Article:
( fohn.net )
I do love listening to NPR
in the morning.
Only on NPR can you have the experience
that I had today, while driving.
There was this story about elephants,
and the way they communicate.
It appears that they make a low resonant noise
when they have some kind of distress,
and that noise can be detected from very far away,
and can act as a warning to distant members of their herd
What I got from the story
is that no one knows for sure how it is that elephants,
so far away,
can know that one of their number
is in distress.
I propose that they feel it in their feet --
Frequencies and messages can be detected
in the natural world
by natural beings that are not crippled like us --
most animals use their entire system
I'm sorry to say I can't find a tape of this elephant story that I heard this morning,
Perhaps I heard it in my feet;
I can find recordings of the stories that followed it,
and they were stories about the U.S. congress,
fighting over the budget.
The president thinks we should tax the wealthy more;
and the various factions in Congress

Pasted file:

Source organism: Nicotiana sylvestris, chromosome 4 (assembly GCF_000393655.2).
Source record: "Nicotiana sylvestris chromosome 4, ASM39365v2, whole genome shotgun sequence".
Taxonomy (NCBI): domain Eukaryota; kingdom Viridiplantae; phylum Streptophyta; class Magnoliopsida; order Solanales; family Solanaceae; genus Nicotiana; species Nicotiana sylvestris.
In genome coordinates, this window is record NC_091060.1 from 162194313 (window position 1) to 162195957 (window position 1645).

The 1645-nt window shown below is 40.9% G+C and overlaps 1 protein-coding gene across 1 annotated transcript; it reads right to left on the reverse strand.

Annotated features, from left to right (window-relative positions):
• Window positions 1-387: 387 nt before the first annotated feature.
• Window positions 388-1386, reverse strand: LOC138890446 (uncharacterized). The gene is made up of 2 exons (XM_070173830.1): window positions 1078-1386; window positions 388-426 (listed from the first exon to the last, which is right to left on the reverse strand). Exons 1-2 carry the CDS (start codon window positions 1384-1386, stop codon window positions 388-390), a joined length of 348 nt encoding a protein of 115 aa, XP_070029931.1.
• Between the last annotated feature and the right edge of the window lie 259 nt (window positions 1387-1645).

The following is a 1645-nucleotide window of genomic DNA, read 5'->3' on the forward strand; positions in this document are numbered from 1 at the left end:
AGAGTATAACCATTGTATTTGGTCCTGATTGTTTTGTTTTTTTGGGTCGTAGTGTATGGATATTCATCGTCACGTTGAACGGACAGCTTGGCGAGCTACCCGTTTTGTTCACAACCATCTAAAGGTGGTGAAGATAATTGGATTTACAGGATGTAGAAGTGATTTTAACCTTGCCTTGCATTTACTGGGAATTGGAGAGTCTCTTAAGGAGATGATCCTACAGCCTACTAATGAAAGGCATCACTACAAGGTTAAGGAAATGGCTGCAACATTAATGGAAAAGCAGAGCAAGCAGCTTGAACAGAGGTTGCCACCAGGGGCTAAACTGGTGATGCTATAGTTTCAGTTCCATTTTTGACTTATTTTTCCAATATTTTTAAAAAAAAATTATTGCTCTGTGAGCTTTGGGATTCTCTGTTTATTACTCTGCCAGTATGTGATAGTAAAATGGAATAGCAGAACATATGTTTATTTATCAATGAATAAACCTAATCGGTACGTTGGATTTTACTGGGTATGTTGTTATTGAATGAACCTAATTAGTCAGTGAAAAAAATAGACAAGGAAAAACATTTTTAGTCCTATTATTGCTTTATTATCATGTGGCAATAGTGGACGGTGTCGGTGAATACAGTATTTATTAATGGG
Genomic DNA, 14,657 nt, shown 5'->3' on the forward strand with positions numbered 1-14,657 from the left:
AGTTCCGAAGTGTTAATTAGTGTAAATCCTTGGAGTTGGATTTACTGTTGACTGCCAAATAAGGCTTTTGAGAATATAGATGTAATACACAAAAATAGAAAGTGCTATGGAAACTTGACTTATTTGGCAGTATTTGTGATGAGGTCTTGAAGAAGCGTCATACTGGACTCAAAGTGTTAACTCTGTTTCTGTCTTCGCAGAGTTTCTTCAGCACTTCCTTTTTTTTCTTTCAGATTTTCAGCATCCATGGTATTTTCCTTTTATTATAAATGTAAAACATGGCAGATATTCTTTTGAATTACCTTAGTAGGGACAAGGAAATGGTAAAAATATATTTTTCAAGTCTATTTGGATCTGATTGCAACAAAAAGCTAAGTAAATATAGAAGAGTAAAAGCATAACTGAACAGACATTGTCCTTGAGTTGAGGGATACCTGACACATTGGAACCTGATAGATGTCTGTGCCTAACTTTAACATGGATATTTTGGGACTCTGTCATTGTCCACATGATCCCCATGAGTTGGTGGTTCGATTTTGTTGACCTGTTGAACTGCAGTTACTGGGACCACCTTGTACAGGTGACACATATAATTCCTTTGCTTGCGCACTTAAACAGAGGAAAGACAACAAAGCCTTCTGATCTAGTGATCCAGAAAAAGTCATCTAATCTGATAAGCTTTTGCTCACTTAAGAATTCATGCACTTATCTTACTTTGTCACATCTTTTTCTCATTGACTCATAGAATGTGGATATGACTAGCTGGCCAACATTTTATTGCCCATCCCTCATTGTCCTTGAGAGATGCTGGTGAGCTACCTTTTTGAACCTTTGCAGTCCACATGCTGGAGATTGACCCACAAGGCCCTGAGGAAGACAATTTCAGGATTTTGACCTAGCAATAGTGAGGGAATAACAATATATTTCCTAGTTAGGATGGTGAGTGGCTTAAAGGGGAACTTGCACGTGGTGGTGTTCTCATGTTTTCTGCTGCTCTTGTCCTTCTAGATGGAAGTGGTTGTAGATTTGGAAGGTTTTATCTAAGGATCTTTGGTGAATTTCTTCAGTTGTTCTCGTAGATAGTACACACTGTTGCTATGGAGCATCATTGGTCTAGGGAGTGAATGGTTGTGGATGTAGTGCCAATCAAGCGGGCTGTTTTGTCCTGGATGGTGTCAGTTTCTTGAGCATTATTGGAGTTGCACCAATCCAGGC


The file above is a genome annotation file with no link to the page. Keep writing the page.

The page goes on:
are making their usual noises,
arguing that taxing the wealthy is not the answer,
we should cut spending.
So much chatter,
like the monkeys up in the trees --
but wait --
it's an insult to monkeys to say that.
Monkeys, it appears, are quite wise.
( clever monkeys )
Our leaders keep chattering,
but no one is listening,
not with their ears or their feet or their hands or their minds.
Everyone just chatters along with the others,
and not one stops,
when someone dies.
Humans are, perhaps,
the saddest of the earth's creatures,
the most inept,
because even now,
the sound of our collective distress resonates
through the earth,
no one's stopping their rushing around and chattering
to truly listen
If we would only listen,
with the mentality of the herd creature that we truly are,
perhaps we'd actually find a way to help each other.
But no one is listening,
for the elephants.